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Charlotte Jones succeeds in a claim for failure to discuss alternative surgical technique

Charlotte Jones, instructed by Thompsons Solicitors, recently acted for a Claimant (Mr Adrian Mills) who in December 2012, underwent brain surgery at the John Radcliffe Hospital, Oxford. The operation was intended to debulk an asymptomatic left frontal glioma which had been found incidentally when he was having investigations for headache. In the course of the procedure, Mr Mills suffered a catastrophic bleed which led to him suffering a stroke in the left anterior cerebral artery territory. He was left severely physically and cognitively disabled and lacked capacity to litigate or manage his financial affairs, with his wife acting as his Litigation Friend. He had been medically retired as a fireman and was in need of significant care.

A liability only trial took place in March 2019 before Karen Steyn QC, sitting as a Deputy High Court Judge. Mr John de Bono QC instructed by DAC Beachcroft represented the Defendant Trust. Mr Mills attended the whole trial in his wheelchair but was unable to give evidence.

The Claimant relied on the factual evidence of Mrs Mills in relation to the pre-operative advice and what her husband would have chosen, had he been offered a choice of technique for the operation he agreed to have. The Defendant called the neurosurgeon who saw Mr Mills pre-operatively and consented him, Mr Puneet Plaha, together with two senior consultant neurosurgeons who were called in to assist when the haemorrhage occurred and could not be controlled. Both parties called expert neurosurgeons (Mr Kirkpatrick for the Claimant and Mr Grundy for the Defendant).

Breach of duty and causation issues were complex. Mr Mills alleged that Mr Plaha:

i) performed the surgery negligently; and/or

ii) failed to take reasonable care to ensure that Mr Mills was aware of the material risks involved in the proposed procedure and/or of any reasonable alternative or variant treatments.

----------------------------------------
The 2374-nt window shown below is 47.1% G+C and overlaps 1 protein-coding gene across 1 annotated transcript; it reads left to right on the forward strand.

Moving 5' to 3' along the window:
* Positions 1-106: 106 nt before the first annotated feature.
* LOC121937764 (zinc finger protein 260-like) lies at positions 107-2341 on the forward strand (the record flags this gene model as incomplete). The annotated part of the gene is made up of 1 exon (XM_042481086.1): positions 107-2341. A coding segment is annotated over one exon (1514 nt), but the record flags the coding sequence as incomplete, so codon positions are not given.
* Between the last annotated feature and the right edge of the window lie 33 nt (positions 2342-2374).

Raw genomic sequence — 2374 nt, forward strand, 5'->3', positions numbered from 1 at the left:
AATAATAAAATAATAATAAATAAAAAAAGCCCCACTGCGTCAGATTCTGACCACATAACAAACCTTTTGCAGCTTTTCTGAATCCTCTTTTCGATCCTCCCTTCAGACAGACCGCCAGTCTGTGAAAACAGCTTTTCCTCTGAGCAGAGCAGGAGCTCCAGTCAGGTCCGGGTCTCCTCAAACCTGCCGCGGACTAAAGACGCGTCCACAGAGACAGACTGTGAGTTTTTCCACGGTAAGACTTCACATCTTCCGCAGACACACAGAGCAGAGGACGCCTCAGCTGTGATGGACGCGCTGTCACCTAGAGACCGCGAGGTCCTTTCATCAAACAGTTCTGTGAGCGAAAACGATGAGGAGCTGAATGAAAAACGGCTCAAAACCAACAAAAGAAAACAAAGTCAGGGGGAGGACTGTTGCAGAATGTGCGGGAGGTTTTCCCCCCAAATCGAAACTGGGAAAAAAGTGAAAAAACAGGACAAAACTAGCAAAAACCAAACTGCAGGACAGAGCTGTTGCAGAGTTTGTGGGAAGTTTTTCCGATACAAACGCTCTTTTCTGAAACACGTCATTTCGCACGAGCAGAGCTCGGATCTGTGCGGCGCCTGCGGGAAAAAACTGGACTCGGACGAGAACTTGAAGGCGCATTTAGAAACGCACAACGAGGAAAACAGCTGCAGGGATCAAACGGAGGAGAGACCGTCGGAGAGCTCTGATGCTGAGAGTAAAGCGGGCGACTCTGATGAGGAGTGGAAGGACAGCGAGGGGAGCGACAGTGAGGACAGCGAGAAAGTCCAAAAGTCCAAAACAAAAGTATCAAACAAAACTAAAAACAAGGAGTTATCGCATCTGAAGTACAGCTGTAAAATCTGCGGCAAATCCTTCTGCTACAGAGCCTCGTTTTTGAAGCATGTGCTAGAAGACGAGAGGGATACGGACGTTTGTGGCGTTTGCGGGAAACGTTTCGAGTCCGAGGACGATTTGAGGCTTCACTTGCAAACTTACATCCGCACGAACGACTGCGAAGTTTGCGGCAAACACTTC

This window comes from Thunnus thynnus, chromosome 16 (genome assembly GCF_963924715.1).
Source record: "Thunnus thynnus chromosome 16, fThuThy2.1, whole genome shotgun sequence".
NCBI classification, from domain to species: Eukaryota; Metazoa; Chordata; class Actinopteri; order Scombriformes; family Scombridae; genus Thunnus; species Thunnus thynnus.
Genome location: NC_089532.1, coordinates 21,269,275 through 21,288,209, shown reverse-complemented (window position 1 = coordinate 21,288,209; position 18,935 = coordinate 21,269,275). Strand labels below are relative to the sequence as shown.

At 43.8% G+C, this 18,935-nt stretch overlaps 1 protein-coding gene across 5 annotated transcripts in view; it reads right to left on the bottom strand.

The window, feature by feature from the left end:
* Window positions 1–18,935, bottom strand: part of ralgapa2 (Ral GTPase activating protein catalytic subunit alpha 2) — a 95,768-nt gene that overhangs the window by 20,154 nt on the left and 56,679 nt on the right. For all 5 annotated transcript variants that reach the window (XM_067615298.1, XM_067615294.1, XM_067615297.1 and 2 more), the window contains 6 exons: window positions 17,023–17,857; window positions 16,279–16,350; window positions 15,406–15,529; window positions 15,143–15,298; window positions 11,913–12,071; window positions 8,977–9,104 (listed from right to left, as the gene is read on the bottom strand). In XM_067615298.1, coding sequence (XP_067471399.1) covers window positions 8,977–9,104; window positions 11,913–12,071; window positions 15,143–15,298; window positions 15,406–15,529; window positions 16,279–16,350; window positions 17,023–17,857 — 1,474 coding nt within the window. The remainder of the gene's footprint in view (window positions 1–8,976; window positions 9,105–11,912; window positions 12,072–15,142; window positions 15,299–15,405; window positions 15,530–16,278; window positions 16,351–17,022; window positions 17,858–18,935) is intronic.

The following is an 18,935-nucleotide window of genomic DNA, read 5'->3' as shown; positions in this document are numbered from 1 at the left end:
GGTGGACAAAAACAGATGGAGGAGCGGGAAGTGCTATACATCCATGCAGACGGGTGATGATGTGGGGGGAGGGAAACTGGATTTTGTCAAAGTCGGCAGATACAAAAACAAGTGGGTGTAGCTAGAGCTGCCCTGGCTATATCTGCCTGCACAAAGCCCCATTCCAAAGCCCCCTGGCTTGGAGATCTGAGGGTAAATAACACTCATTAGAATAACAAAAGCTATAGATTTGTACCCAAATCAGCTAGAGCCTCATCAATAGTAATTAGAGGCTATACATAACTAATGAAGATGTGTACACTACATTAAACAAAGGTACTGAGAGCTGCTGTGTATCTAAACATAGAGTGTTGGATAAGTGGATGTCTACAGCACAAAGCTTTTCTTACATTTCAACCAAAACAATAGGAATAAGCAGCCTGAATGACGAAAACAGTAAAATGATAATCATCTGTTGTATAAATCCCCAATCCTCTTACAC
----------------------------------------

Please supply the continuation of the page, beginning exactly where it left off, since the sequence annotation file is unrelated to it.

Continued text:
In her detailed judgment in April 2019 the judge held that:

i) it was not negligent for Mr Plaha to perform the surgery using a minimally invasive endoscopically assisted open craniotomy technique; but nevertheless

ii) the Claimant succeeded on liability, on the basis that he had not been given the alternative of the surgery being done with a larger craniotomy and use of a microscope rather than an endoscope.

She found that if he had been given the choice, Mr Mills would have opted for the more conventional technique and had this been the technique adopted by Mr Plaha, the bleed would not have occurred.

The Defendant argued that once the bleed occurred the craniotomy was enlarged and therefore the outcome would have been the same, since the only real difference was the reduced access to blood vessels and other structures with the smaller craniotomy. It also contended (following the Court of Appeal decision in Khan v Meadows [2019] EWCA Civ 152) that the damage (the stroke) was outside the scope of the duty to warn. Both arguments were rejected. The Trust’s argument that there should be an issue based costs order also failed and Mr Mills recovered the whole of his costs, together with a substantial interim payment enabling him to meet his immediate needs for suitable accommodation and professional care.

Read the judgment here.



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